When businesses start up, one in three operates as sole proprietorship; most of the others form limited liability companies or S corporations. Practically no businesses start out as C corporations, but maybe they should. Business owners may be overlooking opportunities in being a regular, C corporation.
There is a special tax rule that benefits investors of certain C corporations. It allows them to pay no tax on gain from the sale of “qualified small business stock” (QSBS) if they hold the stock for more than five years. So, being a C corporation may help to raise capital.
To qualify for the 100% exclusion, all of the following rules must be met:
- The stock must be acquired after September 27, 2010, and before January 1, 2011.
- The corporation must be an operating business (not a holding company or hedge fund).
- The corporation cannot be involved in certain service businesses and professional activities (such as law or medicine), financial services, banking, farming, the extraction of natural resources, and the operation of hotels, motels, restaurants or other similar businesses.
- The gross assets of the corporation cannot exceed $50 million.
- The stock must be acquired by noncorporate taxpayers -- individuals and pass-through entities such as partnerships, S corporations, and trusts -- directly from the corporation or from an underwriter.
Thus, a C corporation may be a good idea for tech companies, manufacturers, and retailers that can meet “qualified small business” criteria. QSBS can be used to raise financing for the business. It can also be used for compensation to valued employees (QSBS can be acquired in exchange for services).
Medical reimbursement plans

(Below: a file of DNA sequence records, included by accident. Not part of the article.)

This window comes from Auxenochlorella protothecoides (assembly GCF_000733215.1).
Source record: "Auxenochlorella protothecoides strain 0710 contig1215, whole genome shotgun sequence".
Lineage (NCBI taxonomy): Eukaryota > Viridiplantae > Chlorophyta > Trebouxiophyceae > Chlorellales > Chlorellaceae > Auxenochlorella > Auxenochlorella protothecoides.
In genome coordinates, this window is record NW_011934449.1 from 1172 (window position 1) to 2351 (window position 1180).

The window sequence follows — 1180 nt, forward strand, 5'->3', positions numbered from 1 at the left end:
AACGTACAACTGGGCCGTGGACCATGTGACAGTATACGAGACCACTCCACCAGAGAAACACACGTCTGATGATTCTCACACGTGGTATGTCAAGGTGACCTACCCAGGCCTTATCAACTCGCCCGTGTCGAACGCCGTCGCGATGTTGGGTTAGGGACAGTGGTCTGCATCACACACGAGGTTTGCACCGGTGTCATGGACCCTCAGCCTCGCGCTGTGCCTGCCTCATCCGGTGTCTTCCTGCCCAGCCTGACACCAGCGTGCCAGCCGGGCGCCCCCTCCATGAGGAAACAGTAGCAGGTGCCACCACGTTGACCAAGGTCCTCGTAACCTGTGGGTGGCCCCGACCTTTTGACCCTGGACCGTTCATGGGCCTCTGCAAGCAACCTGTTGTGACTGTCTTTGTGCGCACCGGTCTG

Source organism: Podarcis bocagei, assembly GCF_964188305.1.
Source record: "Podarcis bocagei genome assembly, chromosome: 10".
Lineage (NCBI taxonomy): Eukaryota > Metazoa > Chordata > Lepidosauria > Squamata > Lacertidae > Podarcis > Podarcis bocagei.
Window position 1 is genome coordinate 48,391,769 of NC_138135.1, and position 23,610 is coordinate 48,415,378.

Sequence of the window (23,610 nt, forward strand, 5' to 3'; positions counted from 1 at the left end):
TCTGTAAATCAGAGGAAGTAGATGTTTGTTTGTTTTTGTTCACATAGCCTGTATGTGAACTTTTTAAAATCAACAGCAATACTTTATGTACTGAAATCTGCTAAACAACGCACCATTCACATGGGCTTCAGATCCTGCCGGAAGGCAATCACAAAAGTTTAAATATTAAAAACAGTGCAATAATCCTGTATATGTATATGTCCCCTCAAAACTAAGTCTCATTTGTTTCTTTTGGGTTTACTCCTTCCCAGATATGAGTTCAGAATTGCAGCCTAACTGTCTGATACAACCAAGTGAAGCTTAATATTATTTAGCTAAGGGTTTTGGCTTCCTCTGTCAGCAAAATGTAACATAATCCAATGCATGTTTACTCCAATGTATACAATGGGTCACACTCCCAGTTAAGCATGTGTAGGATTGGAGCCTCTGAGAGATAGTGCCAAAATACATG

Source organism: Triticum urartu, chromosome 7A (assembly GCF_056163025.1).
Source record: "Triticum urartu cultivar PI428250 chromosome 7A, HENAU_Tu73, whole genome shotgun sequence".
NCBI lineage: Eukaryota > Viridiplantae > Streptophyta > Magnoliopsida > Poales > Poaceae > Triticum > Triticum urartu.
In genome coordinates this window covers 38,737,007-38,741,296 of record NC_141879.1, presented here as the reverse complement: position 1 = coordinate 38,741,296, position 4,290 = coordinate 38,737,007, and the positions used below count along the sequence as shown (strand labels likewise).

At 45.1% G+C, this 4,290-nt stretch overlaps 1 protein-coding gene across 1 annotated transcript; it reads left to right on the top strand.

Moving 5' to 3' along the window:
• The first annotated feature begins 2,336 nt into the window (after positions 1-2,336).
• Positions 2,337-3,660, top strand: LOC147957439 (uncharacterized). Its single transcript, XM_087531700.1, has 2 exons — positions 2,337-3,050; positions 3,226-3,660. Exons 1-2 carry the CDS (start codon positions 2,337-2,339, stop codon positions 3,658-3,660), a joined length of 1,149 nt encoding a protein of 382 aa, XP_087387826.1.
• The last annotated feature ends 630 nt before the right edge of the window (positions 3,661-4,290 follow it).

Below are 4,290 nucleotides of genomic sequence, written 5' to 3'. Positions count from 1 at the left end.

Businesses of any type can use a variety of arrangements for medical assistance to employees, including flexible spending accounts (FSAs), health savings accounts (HSAs), and health reimbursement arrangements (HRAs). However, only C corporations can offer employees a medical reimbursement plan (a “Section 105 plan”). This arrangement will cover a set dollar amount of health expenses of employees. The plan must be nondiscriminatory, but can cover owner-employees without restriction.
For example, say a one-person company is a C corporation with a medical reimbursement plan. The plan offers reimbursements up to $5,000 of uninsured medical costs for the owner-employee, as well as his/her spouse and dependent(s). As long as the language of the plan provides comparable coverage for all employees, the owner-employee is not taxed on the reimbursements while the corporation deducts them.
Congress currently is debating a reduction in the corporate tax rate. The U.S. now has the highest corporate rate among developed countries throughout the world. Japan’s rate, which had been 39.5%, dropped its rate on April 1 by 4.5%, bringing it well below the U.S.’s rate of 39.2% (combined federal and state rates). The U.K. also dropped its rate on April 1 from 28% to 27% in a multi-year rate decrease that will reach 24% in 2014. The average rate for countries in the Organization of Economic Cooperation and Development (other than the U.S.) is 25.5%. The Tax Foundation has a chart of rates.
In the State of the Union address, President Obama called for a reduction in the 35% corporate rate, which has been the rate since 1993.
Various proposals in Congress have suggested a reduction in the top rate to as low as 24% or so. The House Ways and Means Committee is holding hearings today on corporate tax reform in the context of a global market.
There has been no corresponding suggestion for a reduction in the top individual tax rate, which is 35% through 2012. If President Obama has his way, this rate will rise to 39.6% in 2013. Thus, owners of C corporations would be in a position to shelter corporate earnings and eventually withdraw them at favorable capital gains rates by selling shares; owners of other entities would likely be at a tax disadvantage.
Business owners should review their entity options with a knowledgeable tax practitioner, considering not only the factors I’ve discussed, but state tax issues, also.